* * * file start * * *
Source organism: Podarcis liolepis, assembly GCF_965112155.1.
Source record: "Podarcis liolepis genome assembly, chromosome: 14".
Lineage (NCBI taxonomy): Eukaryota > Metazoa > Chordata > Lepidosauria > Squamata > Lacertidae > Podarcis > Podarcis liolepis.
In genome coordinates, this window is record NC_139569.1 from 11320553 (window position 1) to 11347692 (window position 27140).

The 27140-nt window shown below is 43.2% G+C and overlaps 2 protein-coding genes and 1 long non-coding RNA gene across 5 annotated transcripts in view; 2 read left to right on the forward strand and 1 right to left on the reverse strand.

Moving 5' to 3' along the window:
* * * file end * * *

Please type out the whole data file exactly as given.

Source organism: Podarcis liolepis, assembly GCF_965112155.1.
Source record: "Podarcis liolepis genome assembly, chromosome: 14".
Lineage (NCBI taxonomy): Eukaryota > Metazoa > Chordata > Lepidosauria > Squamata > Lacertidae > Podarcis > Podarcis liolepis.
In genome coordinates, this window is record NC_139569.1 from 11320553 (window position 1) to 11347692 (window position 27140).

The 27140-nt window shown below is 43.2% G+C and overlaps 2 protein-coding genes and 1 long non-coding RNA gene across 5 annotated transcripts in view; 2 read left to right on the forward strand and 1 right to left on the reverse strand.

Moving 5' to 3' along the window: